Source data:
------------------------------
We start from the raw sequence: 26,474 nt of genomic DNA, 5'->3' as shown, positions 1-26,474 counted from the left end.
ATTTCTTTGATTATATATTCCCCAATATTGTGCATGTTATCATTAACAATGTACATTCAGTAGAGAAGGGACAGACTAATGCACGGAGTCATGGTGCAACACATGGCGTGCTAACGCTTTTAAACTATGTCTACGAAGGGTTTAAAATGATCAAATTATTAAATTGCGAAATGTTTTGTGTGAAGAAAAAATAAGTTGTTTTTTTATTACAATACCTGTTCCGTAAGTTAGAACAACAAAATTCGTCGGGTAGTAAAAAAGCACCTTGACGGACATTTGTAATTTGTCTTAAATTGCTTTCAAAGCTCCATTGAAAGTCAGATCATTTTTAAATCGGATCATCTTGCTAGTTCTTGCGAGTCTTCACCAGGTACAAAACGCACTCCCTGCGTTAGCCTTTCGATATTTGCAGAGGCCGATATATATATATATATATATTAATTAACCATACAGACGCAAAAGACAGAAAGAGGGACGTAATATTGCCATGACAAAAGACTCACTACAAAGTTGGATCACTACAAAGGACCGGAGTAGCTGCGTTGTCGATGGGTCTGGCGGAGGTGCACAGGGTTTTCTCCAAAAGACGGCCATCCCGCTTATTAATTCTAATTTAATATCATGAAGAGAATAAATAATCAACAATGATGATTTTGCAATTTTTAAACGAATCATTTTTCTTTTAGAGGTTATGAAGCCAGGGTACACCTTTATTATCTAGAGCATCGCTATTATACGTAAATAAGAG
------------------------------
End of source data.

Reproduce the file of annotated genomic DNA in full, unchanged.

We start from the raw sequence: 26,474 nt of genomic DNA, 5'->3' as shown, positions 1-26,474 counted from the left end.
ATTTCTTTGATTATATATTCCCCAATATTGTGCATGTTATCATTAACAATGTACATTCAGTAGAGAAGGGACAGACTAATGCACGGAGTCATGGTGCAACACATGGCGTGCTAACGCTTTTAAACTATGTCTACGAAGGGTTTAAAATGATCAAATTATTAAATTGCGAAATGTTTTGTGTGAAGAAAAAATAAGTTGTTTTTTTATTACAATACCTGTTCCGTAAGTTAGAACAACAAAATTCGTCGGGTAGTAAAAAAGCACCTTGACGGACATTTGTAATTTGTCTTAAATTGCTTTCAAAGCTCCATTGAAAGTCAGATCATTTTTAAATCGGATCATCTTGCTAGTTCTTGCGAGTCTTCACCAGGTACAAAACGCACTCCCTGCGTTAGCCTTTCGATATTTGCAGAGGCCGATATATATATATATATATATTAATTAACCATACAGACGCAAAAGACAGAAAGAGGGACGTAATATTGCCATGACAAAAGACTCACTACAAAGTTGGATCACTACAAAGGACCGGAGTAGCTGCGTTGTCGATGGGTCTGGCGGAGGTGCACAGGGTTTTCTCCAAAAGACGGCCATCCCGCTTATTAATTCTAATTTAATATCATGAAGAGAATAAATAATCAACAATGATGATTTTGCAATTTTTAAACGAATCATTTTTCTTTTAGAGGTTATGAAGCCAGGGTACACCTTTATTATCTAGAGCATCGCTATTATACGTAAATAAGAG